Q&A With Tasha Alexander
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Q&A With Tasha Alexander
Tasha Alexander is the New York Times Bestselling Author of the historical mystery series The Lady Emily series. The Lady Emily Series has sixteen books in the series and is still going. A Cold Highland Wind which is the current book in the series is out now.
Q: I read the first book And Only To Deceive, a few years back and enjoyed it. How did the idea of the Lady Emily series come about?
A: The seed of the idea came when I had a sudden, vivid image of a young woman in a Victorian gown standing alone on the cliff path between Imerovigli and Fira on the Greek island of Santorini. I scribbled down a description of the scene, but it was only two years later that I revisited it, when I’d decided to start writing a novel. Still fascinated with the vignette, I started asking myself questions about it. How could she have come to be there? Why was she alone? Why Santorini? The answers I came up with formed the basis of the novel. I’d say more, but it would give away the plot!
Q: I enjoy reading mysteries, whether they are who done it, thrillers and historical. What intrigued you about writing historical mysteries?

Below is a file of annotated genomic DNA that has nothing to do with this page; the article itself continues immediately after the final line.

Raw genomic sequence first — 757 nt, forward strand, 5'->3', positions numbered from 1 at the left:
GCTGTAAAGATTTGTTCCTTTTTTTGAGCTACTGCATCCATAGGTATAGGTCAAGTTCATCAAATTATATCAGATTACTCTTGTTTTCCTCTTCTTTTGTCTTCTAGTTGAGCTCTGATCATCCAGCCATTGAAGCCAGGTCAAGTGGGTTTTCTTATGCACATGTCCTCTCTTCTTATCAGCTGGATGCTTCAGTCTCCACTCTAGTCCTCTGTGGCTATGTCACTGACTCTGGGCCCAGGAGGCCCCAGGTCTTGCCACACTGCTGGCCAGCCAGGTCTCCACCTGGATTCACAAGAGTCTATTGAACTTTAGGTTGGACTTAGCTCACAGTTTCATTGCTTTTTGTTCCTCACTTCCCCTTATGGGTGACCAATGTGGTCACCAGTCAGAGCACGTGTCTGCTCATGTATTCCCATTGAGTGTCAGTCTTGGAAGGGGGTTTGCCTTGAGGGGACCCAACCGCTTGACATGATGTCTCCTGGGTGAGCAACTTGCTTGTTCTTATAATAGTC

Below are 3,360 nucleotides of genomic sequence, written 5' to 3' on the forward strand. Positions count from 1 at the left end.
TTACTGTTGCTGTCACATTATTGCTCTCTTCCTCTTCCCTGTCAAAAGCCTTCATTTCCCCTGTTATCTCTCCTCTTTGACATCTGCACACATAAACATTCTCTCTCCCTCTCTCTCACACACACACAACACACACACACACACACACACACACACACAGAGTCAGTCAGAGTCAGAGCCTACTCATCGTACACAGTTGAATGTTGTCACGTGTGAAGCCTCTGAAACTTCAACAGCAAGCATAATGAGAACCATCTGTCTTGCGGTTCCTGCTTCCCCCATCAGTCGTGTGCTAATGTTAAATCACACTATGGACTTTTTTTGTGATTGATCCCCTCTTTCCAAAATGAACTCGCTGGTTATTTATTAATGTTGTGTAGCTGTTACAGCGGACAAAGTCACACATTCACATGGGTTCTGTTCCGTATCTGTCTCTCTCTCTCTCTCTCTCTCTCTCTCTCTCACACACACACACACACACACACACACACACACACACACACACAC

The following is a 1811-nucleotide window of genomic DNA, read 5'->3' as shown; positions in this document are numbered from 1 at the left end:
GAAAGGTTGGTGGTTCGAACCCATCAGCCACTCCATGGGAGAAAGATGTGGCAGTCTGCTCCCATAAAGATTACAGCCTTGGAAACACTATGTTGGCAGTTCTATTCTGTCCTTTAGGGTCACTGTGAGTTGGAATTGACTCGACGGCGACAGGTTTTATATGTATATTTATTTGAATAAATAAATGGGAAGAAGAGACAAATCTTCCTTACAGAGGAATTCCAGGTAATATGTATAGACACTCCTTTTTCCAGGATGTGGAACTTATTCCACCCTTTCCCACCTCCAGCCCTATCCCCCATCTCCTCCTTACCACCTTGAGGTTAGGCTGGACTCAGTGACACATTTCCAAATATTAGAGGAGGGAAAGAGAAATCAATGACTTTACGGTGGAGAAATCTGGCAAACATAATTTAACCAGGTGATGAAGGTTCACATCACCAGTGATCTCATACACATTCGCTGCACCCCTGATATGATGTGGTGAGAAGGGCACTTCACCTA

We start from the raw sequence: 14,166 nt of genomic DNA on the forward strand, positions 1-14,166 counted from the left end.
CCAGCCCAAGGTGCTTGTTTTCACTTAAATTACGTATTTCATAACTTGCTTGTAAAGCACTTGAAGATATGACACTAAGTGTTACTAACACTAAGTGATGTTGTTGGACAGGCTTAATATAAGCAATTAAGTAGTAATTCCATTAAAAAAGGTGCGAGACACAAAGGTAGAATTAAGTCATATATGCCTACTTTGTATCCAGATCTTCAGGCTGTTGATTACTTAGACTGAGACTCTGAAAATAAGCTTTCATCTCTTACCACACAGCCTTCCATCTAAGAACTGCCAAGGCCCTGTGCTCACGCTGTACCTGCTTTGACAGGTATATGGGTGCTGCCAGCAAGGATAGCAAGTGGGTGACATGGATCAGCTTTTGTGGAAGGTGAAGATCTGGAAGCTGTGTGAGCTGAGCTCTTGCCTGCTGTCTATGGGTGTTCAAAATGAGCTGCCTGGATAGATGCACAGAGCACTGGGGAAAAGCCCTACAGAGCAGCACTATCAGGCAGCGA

A: When I started writing And Only to Deceive, I didn’t deliberately set out to make it an historical mystery; my only goal was to write a book I would enjoy reading. Given that I love intrigue and history, it’s no surprise I subconsciously gravitated to historical mystery. It’s a genre that allows me to delve into things that have always interested me while constructing intricate plots that I hope are compelling.
Q: Who are your favorite mystery authors both the past and the present?
A: I’ve loved Agatha Christie from the time I was about ten years old. Dorothy L. Sayers is a huge favorite, and it’s hard to think of something better than Elizabeth Peters. Her Amelia Peabody series perfectly combines historical and archaeological detail with cunning plots and a cast of characters I wish could spring to life and come over for tea, or a whisky and soda, which Amelia would certainly prefer.
Q: As the author of the series, do you recommend readers read the series in chronological order, or can you read them as standalone?
A: As a reader, I always prefer reading in chronological order; there’s little I like better than finding a series that already has a dozen or more books in it so I have the whole stack waiting for me. That said, I make sure the novels in the Emily series can work as standalones, too, although reading out of order will mean you encounter some character arcs sooner than you may wish. That won’t ruin it, though.
Q: Can you reveal a little bit about the plot of the next Lady Emily book, or is it too early to say?